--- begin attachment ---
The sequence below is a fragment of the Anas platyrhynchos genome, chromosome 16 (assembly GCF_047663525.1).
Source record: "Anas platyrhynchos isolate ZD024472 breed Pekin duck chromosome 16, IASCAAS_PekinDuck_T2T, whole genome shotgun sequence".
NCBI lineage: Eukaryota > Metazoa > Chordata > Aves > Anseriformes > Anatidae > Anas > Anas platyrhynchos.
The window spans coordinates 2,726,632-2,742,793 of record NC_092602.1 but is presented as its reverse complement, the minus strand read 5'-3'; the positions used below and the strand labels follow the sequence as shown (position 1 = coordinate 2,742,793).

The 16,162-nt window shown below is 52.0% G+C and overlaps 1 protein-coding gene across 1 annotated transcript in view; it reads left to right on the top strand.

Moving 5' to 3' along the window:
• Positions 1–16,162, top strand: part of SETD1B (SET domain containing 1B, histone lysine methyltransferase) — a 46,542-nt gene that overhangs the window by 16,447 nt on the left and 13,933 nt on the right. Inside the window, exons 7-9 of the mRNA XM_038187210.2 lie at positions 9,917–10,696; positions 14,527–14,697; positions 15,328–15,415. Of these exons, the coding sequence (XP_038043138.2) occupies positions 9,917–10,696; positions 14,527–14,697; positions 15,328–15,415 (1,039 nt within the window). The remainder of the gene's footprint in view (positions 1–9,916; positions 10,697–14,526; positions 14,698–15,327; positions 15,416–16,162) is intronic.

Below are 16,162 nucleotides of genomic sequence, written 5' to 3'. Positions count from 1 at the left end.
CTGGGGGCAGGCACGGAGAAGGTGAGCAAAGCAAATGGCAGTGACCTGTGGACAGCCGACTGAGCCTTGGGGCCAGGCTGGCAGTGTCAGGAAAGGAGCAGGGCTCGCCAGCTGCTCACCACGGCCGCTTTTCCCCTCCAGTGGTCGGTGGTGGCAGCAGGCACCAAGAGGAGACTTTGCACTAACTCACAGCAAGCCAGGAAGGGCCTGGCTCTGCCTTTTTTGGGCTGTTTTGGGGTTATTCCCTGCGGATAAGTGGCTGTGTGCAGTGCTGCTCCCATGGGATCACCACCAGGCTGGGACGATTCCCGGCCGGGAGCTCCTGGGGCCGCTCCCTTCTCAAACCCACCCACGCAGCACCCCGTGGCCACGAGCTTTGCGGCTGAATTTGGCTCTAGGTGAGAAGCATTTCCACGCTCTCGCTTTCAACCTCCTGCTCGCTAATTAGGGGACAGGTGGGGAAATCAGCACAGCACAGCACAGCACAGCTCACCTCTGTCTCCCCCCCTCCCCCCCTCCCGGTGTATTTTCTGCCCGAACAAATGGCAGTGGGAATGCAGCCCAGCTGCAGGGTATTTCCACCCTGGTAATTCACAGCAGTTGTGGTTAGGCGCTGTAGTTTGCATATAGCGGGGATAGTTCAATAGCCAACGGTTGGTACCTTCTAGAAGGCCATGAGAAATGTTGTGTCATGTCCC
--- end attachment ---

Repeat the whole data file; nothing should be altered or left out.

The sequence below is a fragment of the Anas platyrhynchos genome, chromosome 16 (assembly GCF_047663525.1).
Source record: "Anas platyrhynchos isolate ZD024472 breed Pekin duck chromosome 16, IASCAAS_PekinDuck_T2T, whole genome shotgun sequence".
NCBI lineage: Eukaryota > Metazoa > Chordata > Aves > Anseriformes > Anatidae > Anas > Anas platyrhynchos.
The window spans coordinates 2,726,632-2,742,793 of record NC_092602.1 but is presented as its reverse complement, the minus strand read 5'-3'; the positions used below and the strand labels follow the sequence as shown (position 1 = coordinate 2,742,793).

The 16,162-nt window shown below is 52.0% G+C and overlaps 1 protein-coding gene across 1 annotated transcript in view; it reads left to right on the top strand.

Moving 5' to 3' along the window:
• Positions 1–16,162, top strand: part of SETD1B (SET domain containing 1B, histone lysine methyltransferase) — a 46,542-nt gene that overhangs the window by 16,447 nt on the left and 13,933 nt on the right. Inside the window, exons 7-9 of the mRNA XM_038187210.2 lie at positions 9,917–10,696; positions 14,527–14,697; positions 15,328–15,415. Of these exons, the coding sequence (XP_038043138.2) occupies positions 9,917–10,696; positions 14,527–14,697; positions 15,328–15,415 (1,039 nt within the window). The remainder of the gene's footprint in view (positions 1–9,916; positions 10,697–14,526; positions 14,698–15,327; positions 15,416–16,162) is intronic.

Below are 16,162 nucleotides of genomic sequence, written 5' to 3'. Positions count from 1 at the left end.
CTGGGGGCAGGCACGGAGAAGGTGAGCAAAGCAAATGGCAGTGACCTGTGGACAGCCGACTGAGCCTTGGGGCCAGGCTGGCAGTGTCAGGAAAGGAGCAGGGCTCGCCAGCTGCTCACCACGGCCGCTTTTCCCCTCCAGTGGTCGGTGGTGGCAGCAGGCACCAAGAGGAGACTTTGCACTAACTCACAGCAAGCCAGGAAGGGCCTGGCTCTGCCTTTTTTGGGCTGTTTTGGGGTTATTCCCTGCGGATAAGTGGCTGTGTGCAGTGCTGCTCCCATGGGATCACCACCAGGCTGGGACGATTCCCGGCCGGGAGCTCCTGGGGCCGCTCCCTTCTCAAACCCACCCACGCAGCACCCCGTGGCCACGAGCTTTGCGGCTGAATTTGGCTCTAGGTGAGAAGCATTTCCACGCTCTCGCTTTCAACCTCCTGCTCGCTAATTAGGGGACAGGTGGGGAAATCAGCACAGCACAGCACAGCACAGCTCACCTCTGTCTCCCCCCCTCCCCCCCTCCCGGTGTATTTTCTGCCCGAACAAATGGCAGTGGGAATGCAGCCCAGCTGCAGGGTATTTCCACCCTGGTAATTCACAGCAGTTGTGGTTAGGCGCTGTAGTTTGCATATAGCGGGGATAGTTCAATAGCCAACGGTTGGTACCTTCTAGAAGGCCATGAGAAATGTTGTGTCATGTCCC